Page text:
The aim of this study, therefore, was to perform rigorous prospective examination of the risk factors for leptospiral transmission in a high-risk urban slum community in Brazil, accounting for spatial and temporal heterogeneity over and above that attributable to measured risk factors. Herein, we describe findings from four years of prospective study using annual serological and household risk factor surveys. We fit a spatiotemporal multivariable model with both fixed and random effects to identify risk factors and to quantify their effect on Leptospira infection. We also examined the spatiotemporal distribution of the random effects, to assess whether the unexplained variation in the pattern of infection exhibits spatiotemporal structure that would require further investigation. Thus, a spatiotemporal approach provides an improved understanding of the underlying epidemiology and the drivers of leptospirosis transmission. It can also identify potential opportunities for effective intervention and control strategies in this and similar slum communities.


Study site and recruitment of the community cohort

The prospective cohort study was conducted in the community of Pau da Lima (13°32’53.47” S; 38°43’51.10” W). This slum (favela) settlement (Fig 1) is situated in the periphery of Salvador (population, 2,892,625 inhabitants), Brazil [24]. The study site, which has been previously described,[21] has conditions of poverty, land use and climate that are similar to other slum settlements in Brazil and tropical regions in the developing world. In 2003, a study census identified 14,122 inhabitants residing in 3,689 households within the four-valley site with area 0.46 Km2. The majority (85%) of inhabitants were squatters who did not have legal title to their domiciles. Median household per capita income was US$1.30 per day. The mean annual incidence of hospitalized leptospirosis at the site was 57.8 cases per 100,000 population between 1996 and 2002 [21]. A one-year seroincidence study of 2,003 residents identified a Leptospira infection rate of 37.8 per 1,000 person-years at the study site [21].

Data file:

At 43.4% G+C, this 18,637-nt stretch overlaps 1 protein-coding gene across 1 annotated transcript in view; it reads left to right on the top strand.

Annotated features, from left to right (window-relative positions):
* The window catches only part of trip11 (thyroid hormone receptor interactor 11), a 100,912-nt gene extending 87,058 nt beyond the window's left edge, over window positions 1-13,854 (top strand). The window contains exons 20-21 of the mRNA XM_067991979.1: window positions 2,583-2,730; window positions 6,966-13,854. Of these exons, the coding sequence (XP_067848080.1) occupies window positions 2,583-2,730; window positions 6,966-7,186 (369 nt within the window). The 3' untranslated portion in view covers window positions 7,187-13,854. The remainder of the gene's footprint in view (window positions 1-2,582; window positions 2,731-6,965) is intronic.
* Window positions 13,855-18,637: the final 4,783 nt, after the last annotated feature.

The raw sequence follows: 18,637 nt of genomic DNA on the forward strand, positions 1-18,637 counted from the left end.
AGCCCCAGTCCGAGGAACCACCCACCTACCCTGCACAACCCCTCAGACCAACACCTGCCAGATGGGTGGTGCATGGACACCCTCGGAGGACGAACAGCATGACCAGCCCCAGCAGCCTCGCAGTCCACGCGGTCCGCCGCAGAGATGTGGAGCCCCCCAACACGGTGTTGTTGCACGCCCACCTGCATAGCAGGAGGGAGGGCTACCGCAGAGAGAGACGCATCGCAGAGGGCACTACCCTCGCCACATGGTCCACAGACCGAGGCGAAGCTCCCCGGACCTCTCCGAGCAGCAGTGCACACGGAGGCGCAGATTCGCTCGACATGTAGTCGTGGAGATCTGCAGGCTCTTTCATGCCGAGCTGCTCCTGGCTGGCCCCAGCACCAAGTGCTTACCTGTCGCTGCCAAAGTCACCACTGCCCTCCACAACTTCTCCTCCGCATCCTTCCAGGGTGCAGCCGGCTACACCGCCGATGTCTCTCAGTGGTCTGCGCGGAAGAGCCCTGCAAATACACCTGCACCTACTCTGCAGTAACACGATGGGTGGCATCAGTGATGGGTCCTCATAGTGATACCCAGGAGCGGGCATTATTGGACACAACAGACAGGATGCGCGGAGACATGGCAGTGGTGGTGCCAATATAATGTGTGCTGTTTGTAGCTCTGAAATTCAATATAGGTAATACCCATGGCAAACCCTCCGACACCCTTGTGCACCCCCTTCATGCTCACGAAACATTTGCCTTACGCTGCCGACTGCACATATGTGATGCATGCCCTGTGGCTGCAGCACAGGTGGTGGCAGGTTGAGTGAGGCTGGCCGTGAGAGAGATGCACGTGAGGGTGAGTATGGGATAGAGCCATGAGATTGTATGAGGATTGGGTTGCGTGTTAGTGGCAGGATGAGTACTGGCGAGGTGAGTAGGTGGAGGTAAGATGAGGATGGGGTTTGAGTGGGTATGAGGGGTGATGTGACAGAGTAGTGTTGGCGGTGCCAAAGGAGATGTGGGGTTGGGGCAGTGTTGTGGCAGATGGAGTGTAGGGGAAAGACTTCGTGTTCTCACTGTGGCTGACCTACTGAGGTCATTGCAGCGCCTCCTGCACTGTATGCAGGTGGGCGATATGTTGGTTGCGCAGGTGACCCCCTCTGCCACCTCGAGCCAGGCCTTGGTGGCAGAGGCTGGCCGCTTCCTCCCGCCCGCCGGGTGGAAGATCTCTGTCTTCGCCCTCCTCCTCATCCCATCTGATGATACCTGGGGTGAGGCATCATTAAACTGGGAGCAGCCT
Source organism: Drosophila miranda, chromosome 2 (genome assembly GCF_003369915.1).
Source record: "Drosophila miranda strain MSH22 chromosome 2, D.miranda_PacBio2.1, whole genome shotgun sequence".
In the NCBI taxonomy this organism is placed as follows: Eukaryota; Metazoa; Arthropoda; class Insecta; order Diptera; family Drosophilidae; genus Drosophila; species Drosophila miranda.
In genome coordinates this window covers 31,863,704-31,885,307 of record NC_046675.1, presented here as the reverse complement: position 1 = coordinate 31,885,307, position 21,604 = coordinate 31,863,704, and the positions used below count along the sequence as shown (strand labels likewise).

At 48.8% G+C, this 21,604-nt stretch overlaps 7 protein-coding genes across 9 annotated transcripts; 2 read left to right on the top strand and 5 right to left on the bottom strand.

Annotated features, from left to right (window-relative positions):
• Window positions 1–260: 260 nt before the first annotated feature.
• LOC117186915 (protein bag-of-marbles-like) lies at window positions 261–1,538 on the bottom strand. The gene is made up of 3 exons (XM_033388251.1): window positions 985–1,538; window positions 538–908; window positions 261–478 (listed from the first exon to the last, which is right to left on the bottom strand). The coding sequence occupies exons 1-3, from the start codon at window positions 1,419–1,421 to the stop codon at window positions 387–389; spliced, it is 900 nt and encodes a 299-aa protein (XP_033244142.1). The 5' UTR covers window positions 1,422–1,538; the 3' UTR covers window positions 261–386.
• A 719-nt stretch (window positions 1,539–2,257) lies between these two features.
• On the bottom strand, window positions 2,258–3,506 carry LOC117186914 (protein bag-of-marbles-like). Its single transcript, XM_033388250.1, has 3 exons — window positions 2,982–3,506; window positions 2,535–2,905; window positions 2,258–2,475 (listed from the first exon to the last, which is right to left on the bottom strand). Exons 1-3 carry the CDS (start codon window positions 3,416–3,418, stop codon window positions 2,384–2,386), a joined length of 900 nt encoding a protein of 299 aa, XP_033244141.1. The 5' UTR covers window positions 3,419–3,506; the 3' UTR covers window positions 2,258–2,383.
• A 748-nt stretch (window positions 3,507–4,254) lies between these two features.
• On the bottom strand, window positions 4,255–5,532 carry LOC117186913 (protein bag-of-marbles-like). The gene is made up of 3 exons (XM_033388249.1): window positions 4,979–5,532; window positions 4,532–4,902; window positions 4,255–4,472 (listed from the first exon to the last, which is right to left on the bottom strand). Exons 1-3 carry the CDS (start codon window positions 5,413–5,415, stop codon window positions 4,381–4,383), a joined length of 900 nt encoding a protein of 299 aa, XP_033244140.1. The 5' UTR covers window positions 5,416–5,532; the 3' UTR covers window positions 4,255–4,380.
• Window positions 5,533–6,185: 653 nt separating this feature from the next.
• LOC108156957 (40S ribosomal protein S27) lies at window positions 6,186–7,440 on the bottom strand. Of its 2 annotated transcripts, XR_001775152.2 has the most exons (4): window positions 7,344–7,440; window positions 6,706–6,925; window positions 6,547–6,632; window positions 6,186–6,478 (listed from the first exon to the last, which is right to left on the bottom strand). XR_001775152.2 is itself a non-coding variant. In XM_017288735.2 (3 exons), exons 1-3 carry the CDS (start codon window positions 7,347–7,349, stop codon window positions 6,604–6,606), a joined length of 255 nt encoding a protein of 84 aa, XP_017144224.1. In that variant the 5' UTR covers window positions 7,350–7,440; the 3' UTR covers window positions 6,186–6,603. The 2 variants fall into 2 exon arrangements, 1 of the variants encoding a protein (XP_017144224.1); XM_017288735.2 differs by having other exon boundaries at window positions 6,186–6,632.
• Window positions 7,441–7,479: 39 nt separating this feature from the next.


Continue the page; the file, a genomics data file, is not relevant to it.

Fig 1. Urban slum community site in the city of Salvador, Brazil.